who was granted profound wisdom by Hashem.
Shlomo was the son of King David בֶן דָּוִד
who taught him the wisdom he had learned in a life of many challenges.
Like his father, Shlomo was King of Yisraelמֶלֶךְ יִשְׂרָאֵל
and acquired additional wisdom through interaction with his people.

ב=לָדַעַת חָכְמָה וּמוּסָר לְהָבִין אִמְרֵי בִינָה.

(2) The purpose of this book is for the student to clearly know לָדַעַת
the principles of wisdom (chochmah) — חָכְמָה.
Wisdom is the knowledge that guides a person in making good choices in life. Because such wisdom often runs counter to the person’s instinctive nature, it cannot be derived from human experience but must be acquired through Divinely inspired teachings.

The teachings of this book also guide the student
in moral discipline (mussar) — וּמוּסָר,

to apply the wisdom that he has learned. He needs this discipline
to overcome the inclination to make unwise choices in life. At its root the basis of moral discipline is the fear of Hashem.

To facilitate these objectives, the teachings of this book
instruct the student in how to analyze and
comprehend abstract ideasאִמְרֵי בִינָה לְהָבִין.

The tool for achieving this understanding is the human intellect, which has the capacity to absorb received truths and gain new insight into them by deriving truths from one another.

ג=לָקַחַת מוּסַר הַשְׂכֵּל צֶדֶק וּמִשְׁפָּט וּמֵישָׁרִים.

This book also instructs the student in how to acquire — לָקַחַת
 a higher form of moral disciplineּמוּסָר
 that is enlightenedהַשְׂכֵּל
 by reverence for the greatness of Hashem, as opposed to the fear of punishment.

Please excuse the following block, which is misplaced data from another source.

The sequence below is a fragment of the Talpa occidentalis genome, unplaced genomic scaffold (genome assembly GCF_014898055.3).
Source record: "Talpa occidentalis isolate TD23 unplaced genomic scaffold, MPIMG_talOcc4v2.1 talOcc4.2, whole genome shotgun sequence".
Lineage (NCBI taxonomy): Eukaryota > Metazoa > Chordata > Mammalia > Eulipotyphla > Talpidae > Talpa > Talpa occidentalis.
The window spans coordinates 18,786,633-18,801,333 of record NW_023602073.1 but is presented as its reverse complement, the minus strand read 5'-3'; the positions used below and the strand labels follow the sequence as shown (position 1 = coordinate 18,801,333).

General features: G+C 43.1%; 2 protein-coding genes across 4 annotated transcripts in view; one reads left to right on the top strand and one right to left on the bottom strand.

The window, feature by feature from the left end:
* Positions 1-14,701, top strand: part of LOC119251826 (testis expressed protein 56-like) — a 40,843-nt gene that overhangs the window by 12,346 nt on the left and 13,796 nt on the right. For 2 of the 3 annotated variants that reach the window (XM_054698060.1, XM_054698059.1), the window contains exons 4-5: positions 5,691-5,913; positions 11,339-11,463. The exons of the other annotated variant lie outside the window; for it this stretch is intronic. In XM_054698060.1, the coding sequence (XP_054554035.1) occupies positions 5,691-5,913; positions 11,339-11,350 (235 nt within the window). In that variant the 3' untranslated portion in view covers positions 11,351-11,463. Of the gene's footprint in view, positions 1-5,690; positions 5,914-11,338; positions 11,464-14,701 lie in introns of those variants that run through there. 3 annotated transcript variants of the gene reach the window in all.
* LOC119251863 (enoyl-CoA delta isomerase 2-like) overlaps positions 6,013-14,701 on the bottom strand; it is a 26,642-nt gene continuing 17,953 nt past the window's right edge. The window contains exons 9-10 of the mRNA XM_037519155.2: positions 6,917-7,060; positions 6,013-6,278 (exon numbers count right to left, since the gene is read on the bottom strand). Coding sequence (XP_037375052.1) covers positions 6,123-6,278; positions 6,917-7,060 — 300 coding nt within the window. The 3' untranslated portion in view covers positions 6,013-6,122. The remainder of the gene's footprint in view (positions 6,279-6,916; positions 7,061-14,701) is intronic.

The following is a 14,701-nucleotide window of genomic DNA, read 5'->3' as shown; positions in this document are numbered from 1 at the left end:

In addition, this book instructs the student how to acquire an insight into three essential uses of personal judgment in social relationships and to know when to apply each one, depending on the circumstance:

1) righteousness — צֶדֶק,
 which is going beyond the letter of the law.

2) and justice — וּמִשְׁפָּט,
which is adhering to the exact requirement of the law,

3) and fairness — וּמֵישָׁרִים,
which is acting in an equitable and balanced manner even when the law is not specific.


ד=לָתֵת לִפְתָאיִם עָרְמָה לְנַעַר דַּעַת וּמְזִמָּה.

This book can provide לָתֵת
naïve people
with cleverness — עָרְמָה.

People who have not worked on developing their moral strength may easily be swayed by the yetzer hara (evil inclination). This book will teach them what to look for and how to resist it.

Furthermore, this book can provide
the inexperienced youth — לְנַעַר
with knowledge — דַּעַת
of the temptations that exist in the world
and the discretion — וּמְזִמָּה
to guard against them.

ה=יִשְׁמַע חָכָם וְיוֹסֶף לֶקַח וְנָבוֹן תַּחְבֻּלוֹת יִקְנֶה.

The learned man will be able to listen — יִשְׁמַע חָכָם
to the teachings of this book
and add to his store of learning — וְיוֹסֶף לֶקַח
by exploring and interpreting the ideas presented here.

And the deep thinker  — וְנָבוֹן
will acquire analytical toolsתַּחְבֻּלוֹת יִקְנֶה
by which he can discover insights that would otherwise have escaped him.

ו=לְהָבִין מָשָׁל וּמְלִיצָה דִּבְרֵי חֲכָמִים וְחִידֹתָם.

Working with this book the student will learn
to understand — לְהָבִין
 four basic forms in which the subject matter
of chochmah and mussar are presented,
in this book and elsewhere:

which includes parables, images, and metaphors as used throughout the Tanach, but especially in this book

of the allegory. The interpretion may be clearly implied by the context, by tradition, or through inspired analysis by Torah scholars. An allegory may have multiple levels of interpretation, each of which is valid.

Teachings of the wise — דִּבְרֵי חֲכָמִים,
chochmah and mussar presented in the Oral Torah as an extension and
enhancement of the Written Torah.

and their Enigmasוְחִידֹתָם,
additional teachings of the wise that are stated in enigmatic form, but which can be elucidated through the allegories like those in this book.